Merchants were also highly respected. They controlled the large trading caravans, which travelled long distances over Mexico and Central America on journeys which sometimes lasted more than a year. Their role of bringing in commodities from afar which the Aztec elite needed to maintain its display of status and power, and to live lives of luxury, was highly valued.
They were organized along clan lines, as was the rest of Aztec society (see above), but together they formed a powerful guild. This controlled the system of town markets in the cities throughout the empire, including the capital.
Less prestigious groups were the ordinary soldiers and artisans, and the broad mass of farmers. At the bottom of Aztec society were the landless labourers.
The class system was not static. As may be seen from the above, within the commoner caste in particular there was a great deal of room for a man (but not a woman, except by marriage) to rise in wealth, status and power. For example, ordinary soldiers who captured enemy soldiers in battle could be recruited into one of the elite regiments of Eagle or Jaguar warriors, and given an estate worked by serfs to provide him with wealth and status well above that of most of his peers. His sons could be trained as priests and officials, and join the ranks of the elite.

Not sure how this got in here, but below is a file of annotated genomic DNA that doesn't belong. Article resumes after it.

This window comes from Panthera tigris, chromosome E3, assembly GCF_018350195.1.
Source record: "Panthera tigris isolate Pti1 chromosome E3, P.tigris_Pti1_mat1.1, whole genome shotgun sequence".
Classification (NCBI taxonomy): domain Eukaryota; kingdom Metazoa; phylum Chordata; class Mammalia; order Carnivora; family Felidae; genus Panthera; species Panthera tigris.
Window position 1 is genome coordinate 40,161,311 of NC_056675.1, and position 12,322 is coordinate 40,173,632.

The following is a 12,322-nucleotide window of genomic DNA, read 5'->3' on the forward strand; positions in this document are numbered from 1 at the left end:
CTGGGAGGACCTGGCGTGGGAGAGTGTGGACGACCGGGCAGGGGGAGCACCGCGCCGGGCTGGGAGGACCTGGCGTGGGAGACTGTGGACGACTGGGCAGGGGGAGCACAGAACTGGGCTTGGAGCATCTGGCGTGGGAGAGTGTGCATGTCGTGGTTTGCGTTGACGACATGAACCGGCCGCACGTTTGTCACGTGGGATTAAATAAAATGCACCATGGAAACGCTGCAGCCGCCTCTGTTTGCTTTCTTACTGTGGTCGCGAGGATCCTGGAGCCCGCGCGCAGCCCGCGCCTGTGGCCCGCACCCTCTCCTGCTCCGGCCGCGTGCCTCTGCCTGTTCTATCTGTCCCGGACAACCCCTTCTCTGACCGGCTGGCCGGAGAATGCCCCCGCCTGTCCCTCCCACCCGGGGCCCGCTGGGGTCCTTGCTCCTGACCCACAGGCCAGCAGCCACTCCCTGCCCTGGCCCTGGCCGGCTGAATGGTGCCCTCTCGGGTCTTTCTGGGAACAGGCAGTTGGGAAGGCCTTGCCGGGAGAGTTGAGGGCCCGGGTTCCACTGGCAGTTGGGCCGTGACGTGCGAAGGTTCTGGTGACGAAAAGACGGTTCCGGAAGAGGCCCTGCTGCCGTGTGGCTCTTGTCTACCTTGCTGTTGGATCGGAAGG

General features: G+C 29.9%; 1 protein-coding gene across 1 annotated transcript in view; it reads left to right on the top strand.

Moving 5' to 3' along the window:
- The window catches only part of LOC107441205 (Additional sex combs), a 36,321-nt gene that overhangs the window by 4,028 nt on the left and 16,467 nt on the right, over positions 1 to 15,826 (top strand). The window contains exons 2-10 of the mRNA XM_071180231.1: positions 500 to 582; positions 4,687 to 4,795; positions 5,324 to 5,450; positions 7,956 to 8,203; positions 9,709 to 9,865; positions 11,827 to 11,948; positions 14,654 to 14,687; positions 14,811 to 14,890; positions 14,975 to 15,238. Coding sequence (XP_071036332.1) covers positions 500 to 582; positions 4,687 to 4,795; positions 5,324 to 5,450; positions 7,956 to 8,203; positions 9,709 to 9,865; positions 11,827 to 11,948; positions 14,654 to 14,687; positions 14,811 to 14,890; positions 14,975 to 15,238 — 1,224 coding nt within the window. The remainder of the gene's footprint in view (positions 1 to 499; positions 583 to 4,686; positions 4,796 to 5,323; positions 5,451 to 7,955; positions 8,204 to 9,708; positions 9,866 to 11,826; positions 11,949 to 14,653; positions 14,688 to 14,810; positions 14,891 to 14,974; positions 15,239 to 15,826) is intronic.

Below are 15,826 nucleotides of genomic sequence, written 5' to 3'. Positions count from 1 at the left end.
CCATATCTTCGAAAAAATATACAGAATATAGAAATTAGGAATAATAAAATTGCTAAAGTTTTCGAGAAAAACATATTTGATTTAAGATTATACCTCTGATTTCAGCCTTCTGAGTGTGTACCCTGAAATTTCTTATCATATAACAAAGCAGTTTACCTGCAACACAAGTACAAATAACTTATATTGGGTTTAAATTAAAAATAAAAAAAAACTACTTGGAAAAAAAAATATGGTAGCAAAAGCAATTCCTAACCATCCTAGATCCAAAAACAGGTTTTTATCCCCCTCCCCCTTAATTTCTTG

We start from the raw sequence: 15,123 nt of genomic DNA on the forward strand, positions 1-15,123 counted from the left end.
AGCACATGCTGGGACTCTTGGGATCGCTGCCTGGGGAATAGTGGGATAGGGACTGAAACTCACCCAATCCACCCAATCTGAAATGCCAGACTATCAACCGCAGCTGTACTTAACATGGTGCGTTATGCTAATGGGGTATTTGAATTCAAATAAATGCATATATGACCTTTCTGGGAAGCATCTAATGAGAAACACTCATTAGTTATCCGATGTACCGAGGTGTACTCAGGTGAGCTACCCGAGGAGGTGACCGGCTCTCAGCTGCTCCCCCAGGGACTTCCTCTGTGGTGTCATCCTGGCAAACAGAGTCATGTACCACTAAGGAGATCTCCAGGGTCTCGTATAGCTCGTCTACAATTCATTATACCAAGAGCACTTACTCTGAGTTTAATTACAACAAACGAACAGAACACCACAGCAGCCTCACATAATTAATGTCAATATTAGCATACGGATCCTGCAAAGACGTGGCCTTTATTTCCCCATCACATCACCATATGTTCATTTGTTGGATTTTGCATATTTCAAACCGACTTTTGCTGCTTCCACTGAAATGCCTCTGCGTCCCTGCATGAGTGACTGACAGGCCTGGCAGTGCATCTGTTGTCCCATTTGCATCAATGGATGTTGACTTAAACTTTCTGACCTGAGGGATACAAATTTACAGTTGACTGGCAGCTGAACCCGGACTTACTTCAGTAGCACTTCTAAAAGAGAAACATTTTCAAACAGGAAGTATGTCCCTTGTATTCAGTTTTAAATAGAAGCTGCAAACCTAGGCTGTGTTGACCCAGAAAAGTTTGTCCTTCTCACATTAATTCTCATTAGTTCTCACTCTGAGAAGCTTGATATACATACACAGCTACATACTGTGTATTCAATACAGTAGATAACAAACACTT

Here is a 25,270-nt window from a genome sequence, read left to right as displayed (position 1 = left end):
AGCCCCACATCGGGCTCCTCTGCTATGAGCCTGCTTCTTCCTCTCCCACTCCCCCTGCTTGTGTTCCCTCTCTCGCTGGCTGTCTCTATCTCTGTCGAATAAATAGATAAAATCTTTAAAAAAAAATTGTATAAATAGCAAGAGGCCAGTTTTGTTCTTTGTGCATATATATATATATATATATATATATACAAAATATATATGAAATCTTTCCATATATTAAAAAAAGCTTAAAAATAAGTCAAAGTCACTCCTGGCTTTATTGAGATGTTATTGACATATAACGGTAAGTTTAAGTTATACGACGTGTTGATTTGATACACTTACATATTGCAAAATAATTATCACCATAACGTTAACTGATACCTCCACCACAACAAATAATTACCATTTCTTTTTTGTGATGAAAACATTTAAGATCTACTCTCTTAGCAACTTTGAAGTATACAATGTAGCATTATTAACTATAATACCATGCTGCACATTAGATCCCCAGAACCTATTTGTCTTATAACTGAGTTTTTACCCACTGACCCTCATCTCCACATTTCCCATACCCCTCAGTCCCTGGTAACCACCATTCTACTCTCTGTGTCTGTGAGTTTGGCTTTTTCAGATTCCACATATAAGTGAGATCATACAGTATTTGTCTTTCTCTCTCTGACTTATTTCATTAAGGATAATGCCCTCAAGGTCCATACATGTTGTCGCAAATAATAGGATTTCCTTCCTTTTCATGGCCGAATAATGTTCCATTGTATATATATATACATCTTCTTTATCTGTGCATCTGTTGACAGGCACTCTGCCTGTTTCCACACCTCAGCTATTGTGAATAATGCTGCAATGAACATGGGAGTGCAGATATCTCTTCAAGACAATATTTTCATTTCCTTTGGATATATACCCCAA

The system of landholding underpinned the status of the higher echelons of society. As we have seen, most of the land was held in common by the calpulli, but there were also estates worked by serfs. Some of these were privately-owned, by nobles, office-holders and elite warriors; others were owned by the king and members of the royal family. Such estates supported the dignity and leisured lifestyle of a small number of elite families.